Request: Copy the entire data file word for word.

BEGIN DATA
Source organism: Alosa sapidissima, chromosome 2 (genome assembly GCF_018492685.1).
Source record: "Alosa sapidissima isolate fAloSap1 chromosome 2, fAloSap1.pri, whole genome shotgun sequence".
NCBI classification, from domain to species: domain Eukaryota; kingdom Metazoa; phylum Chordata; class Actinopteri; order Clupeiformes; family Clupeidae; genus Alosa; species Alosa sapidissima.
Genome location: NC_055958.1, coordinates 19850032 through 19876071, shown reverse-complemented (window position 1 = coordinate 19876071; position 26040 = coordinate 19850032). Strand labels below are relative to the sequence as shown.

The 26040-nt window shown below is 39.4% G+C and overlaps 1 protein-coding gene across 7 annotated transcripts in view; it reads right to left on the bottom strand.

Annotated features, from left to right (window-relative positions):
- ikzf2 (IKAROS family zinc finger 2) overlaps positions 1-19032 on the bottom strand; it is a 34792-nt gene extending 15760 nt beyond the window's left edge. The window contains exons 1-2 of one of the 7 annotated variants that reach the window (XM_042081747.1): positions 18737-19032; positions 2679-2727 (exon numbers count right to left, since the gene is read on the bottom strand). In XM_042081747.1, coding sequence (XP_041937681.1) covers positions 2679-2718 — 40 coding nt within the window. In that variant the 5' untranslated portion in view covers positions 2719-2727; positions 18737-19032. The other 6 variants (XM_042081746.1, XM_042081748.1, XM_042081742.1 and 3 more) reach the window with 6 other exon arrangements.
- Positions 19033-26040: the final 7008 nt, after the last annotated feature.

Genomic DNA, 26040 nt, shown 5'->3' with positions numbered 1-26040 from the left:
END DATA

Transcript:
Source organism: Alosa sapidissima, chromosome 2 (genome assembly GCF_018492685.1).
Source record: "Alosa sapidissima isolate fAloSap1 chromosome 2, fAloSap1.pri, whole genome shotgun sequence".
NCBI classification, from domain to species: domain Eukaryota; kingdom Metazoa; phylum Chordata; class Actinopteri; order Clupeiformes; family Clupeidae; genus Alosa; species Alosa sapidissima.
Genome location: NC_055958.1, coordinates 19850032 through 19876071, shown reverse-complemented (window position 1 = coordinate 19876071; position 26040 = coordinate 19850032). Strand labels below are relative to the sequence as shown.

The 26040-nt window shown below is 39.4% G+C and overlaps 1 protein-coding gene across 7 annotated transcripts in view; it reads right to left on the bottom strand.

Annotated features, from left to right (window-relative positions):
- ikzf2 (IKAROS family zinc finger 2) overlaps positions 1-19032 on the bottom strand; it is a 34792-nt gene extending 15760 nt beyond the window's left edge. The window contains exons 1-2 of one of the 7 annotated variants that reach the window (XM_042081747.1): positions 18737-19032; positions 2679-2727 (exon numbers count right to left, since the gene is read on the bottom strand). In XM_042081747.1, coding sequence (XP_041937681.1) covers positions 2679-2718 — 40 coding nt within the window. In that variant the 5' untranslated portion in view covers positions 2719-2727; positions 18737-19032. The other 6 variants (XM_042081746.1, XM_042081748.1, XM_042081742.1 and 3 more) reach the window with 6 other exon arrangements.
- Positions 19033-26040: the final 7008 nt, after the last annotated feature.

Genomic DNA, 26040 nt, shown 5'->3' with positions numbered 1-26040 from the left: